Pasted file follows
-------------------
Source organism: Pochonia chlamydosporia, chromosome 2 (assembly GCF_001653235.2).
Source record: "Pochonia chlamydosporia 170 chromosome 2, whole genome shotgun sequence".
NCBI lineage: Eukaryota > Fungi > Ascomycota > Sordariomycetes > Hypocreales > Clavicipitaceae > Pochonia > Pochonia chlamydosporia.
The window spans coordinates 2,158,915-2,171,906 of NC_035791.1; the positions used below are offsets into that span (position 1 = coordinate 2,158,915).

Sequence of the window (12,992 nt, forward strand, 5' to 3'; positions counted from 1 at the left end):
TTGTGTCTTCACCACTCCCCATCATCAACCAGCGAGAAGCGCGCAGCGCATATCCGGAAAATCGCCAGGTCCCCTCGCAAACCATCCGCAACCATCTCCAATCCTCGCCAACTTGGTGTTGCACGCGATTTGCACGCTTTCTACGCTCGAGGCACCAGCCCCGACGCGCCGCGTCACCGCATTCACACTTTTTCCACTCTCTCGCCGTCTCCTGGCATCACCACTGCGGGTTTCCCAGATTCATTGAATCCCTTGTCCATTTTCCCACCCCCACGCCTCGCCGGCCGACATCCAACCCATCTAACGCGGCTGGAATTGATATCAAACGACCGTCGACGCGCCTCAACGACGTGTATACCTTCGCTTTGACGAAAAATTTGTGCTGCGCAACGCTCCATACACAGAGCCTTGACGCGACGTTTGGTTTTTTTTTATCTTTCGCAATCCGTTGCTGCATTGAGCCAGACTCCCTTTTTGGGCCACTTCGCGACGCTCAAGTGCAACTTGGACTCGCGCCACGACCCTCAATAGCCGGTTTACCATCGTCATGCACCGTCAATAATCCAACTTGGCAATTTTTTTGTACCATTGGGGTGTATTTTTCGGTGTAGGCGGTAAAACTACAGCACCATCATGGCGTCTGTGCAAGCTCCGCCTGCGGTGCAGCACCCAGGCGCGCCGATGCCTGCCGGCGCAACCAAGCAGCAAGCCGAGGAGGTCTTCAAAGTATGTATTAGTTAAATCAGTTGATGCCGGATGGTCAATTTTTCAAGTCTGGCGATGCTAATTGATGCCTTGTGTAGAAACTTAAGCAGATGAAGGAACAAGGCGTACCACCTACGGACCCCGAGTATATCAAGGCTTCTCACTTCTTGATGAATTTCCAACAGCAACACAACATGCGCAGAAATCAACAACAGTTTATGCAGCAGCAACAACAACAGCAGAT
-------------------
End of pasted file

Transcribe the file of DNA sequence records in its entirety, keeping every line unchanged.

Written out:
Source organism: Pochonia chlamydosporia, chromosome 2 (assembly GCF_001653235.2).
Source record: "Pochonia chlamydosporia 170 chromosome 2, whole genome shotgun sequence".
NCBI lineage: Eukaryota > Fungi > Ascomycota > Sordariomycetes > Hypocreales > Clavicipitaceae > Pochonia > Pochonia chlamydosporia.
The window spans coordinates 2,158,915-2,171,906 of NC_035791.1; the positions used below are offsets into that span (position 1 = coordinate 2,158,915).

Sequence of the window (12,992 nt, forward strand, 5' to 3'; positions counted from 1 at the left end):
TTGTGTCTTCACCACTCCCCATCATCAACCAGCGAGAAGCGCGCAGCGCATATCCGGAAAATCGCCAGGTCCCCTCGCAAACCATCCGCAACCATCTCCAATCCTCGCCAACTTGGTGTTGCACGCGATTTGCACGCTTTCTACGCTCGAGGCACCAGCCCCGACGCGCCGCGTCACCGCATTCACACTTTTTCCACTCTCTCGCCGTCTCCTGGCATCACCACTGCGGGTTTCCCAGATTCATTGAATCCCTTGTCCATTTTCCCACCCCCACGCCTCGCCGGCCGACATCCAACCCATCTAACGCGGCTGGAATTGATATCAAACGACCGTCGACGCGCCTCAACGACGTGTATACCTTCGCTTTGACGAAAAATTTGTGCTGCGCAACGCTCCATACACAGAGCCTTGACGCGACGTTTGGTTTTTTTTTATCTTTCGCAATCCGTTGCTGCATTGAGCCAGACTCCCTTTTTGGGCCACTTCGCGACGCTCAAGTGCAACTTGGACTCGCGCCACGACCCTCAATAGCCGGTTTACCATCGTCATGCACCGTCAATAATCCAACTTGGCAATTTTTTTGTACCATTGGGGTGTATTTTTCGGTGTAGGCGGTAAAACTACAGCACCATCATGGCGTCTGTGCAAGCTCCGCCTGCGGTGCAGCACCCAGGCGCGCCGATGCCTGCCGGCGCAACCAAGCAGCAAGCCGAGGAGGTCTTCAAAGTATGTATTAGTTAAATCAGTTGATGCCGGATGGTCAATTTTTCAAGTCTGGCGATGCTAATTGATGCCTTGTGTAGAAACTTAAGCAGATGAAGGAACAAGGCGTACCACCTACGGACCCCGAGTATATCAAGGCTTCTCACTTCTTGATGAATTTCCAACAGCAACACAACATGCGCAGAAATCAACAACAGTTTATGCAGCAGCAACAACAACAGCAGAT